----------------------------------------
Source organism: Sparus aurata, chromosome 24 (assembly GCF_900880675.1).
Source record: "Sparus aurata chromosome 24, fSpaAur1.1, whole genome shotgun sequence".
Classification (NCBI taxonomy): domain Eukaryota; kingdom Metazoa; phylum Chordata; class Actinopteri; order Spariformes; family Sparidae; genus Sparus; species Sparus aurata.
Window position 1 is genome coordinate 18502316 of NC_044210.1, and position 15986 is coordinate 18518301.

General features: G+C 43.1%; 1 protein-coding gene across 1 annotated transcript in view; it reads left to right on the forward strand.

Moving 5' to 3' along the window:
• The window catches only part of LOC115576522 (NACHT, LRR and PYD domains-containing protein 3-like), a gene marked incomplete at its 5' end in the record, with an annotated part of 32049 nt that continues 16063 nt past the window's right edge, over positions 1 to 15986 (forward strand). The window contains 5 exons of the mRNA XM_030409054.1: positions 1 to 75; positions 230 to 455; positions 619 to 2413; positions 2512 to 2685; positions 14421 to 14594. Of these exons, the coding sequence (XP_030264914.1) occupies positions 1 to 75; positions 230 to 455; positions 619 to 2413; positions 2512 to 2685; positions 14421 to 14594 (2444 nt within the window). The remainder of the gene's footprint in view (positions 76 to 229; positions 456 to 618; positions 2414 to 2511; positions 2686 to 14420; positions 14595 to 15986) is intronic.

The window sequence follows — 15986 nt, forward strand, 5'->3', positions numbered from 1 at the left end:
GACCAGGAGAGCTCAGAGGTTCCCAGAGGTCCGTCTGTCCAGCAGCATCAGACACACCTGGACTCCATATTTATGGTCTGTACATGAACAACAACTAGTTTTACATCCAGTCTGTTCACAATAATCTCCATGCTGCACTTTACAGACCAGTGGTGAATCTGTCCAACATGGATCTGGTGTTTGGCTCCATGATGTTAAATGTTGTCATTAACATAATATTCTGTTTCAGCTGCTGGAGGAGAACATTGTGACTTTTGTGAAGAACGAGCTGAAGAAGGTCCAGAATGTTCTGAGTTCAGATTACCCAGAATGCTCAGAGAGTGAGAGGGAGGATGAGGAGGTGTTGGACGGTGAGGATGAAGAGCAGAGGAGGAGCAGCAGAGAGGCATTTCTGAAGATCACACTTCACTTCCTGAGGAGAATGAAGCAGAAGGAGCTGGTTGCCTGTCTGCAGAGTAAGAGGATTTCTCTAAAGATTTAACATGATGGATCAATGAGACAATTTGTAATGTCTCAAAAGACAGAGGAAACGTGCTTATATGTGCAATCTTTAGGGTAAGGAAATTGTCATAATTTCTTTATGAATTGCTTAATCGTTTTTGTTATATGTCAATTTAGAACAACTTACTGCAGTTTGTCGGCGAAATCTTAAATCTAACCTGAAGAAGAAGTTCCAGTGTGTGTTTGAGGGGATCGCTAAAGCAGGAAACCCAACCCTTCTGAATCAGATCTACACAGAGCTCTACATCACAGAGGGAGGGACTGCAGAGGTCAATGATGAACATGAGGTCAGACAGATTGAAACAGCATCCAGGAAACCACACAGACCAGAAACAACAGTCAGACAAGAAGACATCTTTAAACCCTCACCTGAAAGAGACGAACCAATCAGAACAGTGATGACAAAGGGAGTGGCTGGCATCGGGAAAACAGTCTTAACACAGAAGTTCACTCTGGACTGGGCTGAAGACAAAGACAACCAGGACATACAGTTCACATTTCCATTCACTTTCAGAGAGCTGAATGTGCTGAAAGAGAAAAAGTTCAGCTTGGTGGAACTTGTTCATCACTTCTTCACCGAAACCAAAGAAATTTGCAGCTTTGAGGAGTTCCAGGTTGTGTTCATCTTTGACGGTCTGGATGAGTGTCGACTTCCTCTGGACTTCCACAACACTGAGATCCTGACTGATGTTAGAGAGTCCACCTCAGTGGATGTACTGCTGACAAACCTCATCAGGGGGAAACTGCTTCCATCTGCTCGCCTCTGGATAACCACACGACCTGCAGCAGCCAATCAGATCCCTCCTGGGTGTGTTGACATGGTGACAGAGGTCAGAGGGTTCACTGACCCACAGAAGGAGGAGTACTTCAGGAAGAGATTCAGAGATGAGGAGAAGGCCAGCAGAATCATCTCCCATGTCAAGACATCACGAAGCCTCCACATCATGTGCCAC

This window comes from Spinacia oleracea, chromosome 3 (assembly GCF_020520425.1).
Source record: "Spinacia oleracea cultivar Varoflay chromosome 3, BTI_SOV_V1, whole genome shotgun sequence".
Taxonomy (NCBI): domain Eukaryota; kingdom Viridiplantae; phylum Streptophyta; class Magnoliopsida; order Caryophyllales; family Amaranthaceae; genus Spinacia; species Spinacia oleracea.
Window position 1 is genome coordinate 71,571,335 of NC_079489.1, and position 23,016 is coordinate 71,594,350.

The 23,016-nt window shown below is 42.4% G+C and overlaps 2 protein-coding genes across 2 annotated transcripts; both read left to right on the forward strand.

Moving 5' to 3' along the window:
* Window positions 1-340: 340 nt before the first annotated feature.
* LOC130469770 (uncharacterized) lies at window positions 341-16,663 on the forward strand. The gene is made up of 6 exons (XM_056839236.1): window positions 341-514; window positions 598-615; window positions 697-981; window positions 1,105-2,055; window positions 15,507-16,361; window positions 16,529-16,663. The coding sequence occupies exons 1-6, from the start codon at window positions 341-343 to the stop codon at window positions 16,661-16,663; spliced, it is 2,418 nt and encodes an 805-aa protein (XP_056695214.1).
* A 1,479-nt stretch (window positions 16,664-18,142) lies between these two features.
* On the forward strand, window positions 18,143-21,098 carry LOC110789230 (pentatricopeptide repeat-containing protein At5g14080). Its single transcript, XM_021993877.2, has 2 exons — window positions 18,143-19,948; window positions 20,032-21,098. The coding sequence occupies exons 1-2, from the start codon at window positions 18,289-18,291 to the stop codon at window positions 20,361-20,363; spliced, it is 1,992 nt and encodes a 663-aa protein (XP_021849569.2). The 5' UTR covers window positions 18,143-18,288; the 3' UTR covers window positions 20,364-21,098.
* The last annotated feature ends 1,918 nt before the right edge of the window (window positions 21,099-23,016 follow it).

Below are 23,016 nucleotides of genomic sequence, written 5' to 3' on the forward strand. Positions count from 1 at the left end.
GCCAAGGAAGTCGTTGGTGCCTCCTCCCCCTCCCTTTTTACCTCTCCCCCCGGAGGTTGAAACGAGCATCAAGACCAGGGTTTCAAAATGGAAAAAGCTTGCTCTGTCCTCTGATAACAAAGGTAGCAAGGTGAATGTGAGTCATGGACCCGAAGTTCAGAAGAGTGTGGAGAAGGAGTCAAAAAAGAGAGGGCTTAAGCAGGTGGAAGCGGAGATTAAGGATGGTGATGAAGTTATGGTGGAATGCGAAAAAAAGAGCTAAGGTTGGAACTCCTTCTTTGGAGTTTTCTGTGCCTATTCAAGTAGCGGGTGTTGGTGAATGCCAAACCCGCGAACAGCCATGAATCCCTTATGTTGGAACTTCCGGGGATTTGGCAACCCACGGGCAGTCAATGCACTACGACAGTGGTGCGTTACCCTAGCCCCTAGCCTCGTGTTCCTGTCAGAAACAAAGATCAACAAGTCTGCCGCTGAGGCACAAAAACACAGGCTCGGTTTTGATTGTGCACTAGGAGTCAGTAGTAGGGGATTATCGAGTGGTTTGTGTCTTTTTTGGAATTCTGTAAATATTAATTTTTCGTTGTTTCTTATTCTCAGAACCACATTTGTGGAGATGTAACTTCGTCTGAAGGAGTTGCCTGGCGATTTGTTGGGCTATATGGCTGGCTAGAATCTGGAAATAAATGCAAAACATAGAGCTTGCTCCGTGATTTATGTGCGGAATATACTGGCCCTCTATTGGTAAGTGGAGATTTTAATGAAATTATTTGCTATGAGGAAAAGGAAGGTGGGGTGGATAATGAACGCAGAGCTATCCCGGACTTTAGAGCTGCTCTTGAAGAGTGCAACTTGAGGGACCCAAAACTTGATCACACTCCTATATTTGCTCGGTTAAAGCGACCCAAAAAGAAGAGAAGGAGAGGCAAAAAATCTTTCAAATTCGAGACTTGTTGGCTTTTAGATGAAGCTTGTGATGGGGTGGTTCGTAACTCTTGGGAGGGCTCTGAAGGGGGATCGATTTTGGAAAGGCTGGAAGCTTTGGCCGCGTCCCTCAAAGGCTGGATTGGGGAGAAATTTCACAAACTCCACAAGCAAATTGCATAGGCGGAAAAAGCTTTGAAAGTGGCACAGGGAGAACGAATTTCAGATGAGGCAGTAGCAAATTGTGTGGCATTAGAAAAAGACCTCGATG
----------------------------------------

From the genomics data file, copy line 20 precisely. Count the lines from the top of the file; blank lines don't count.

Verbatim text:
* The last annotated feature ends 1,918 nt before the right edge of the window (window positions 21,099-23,016 follow it).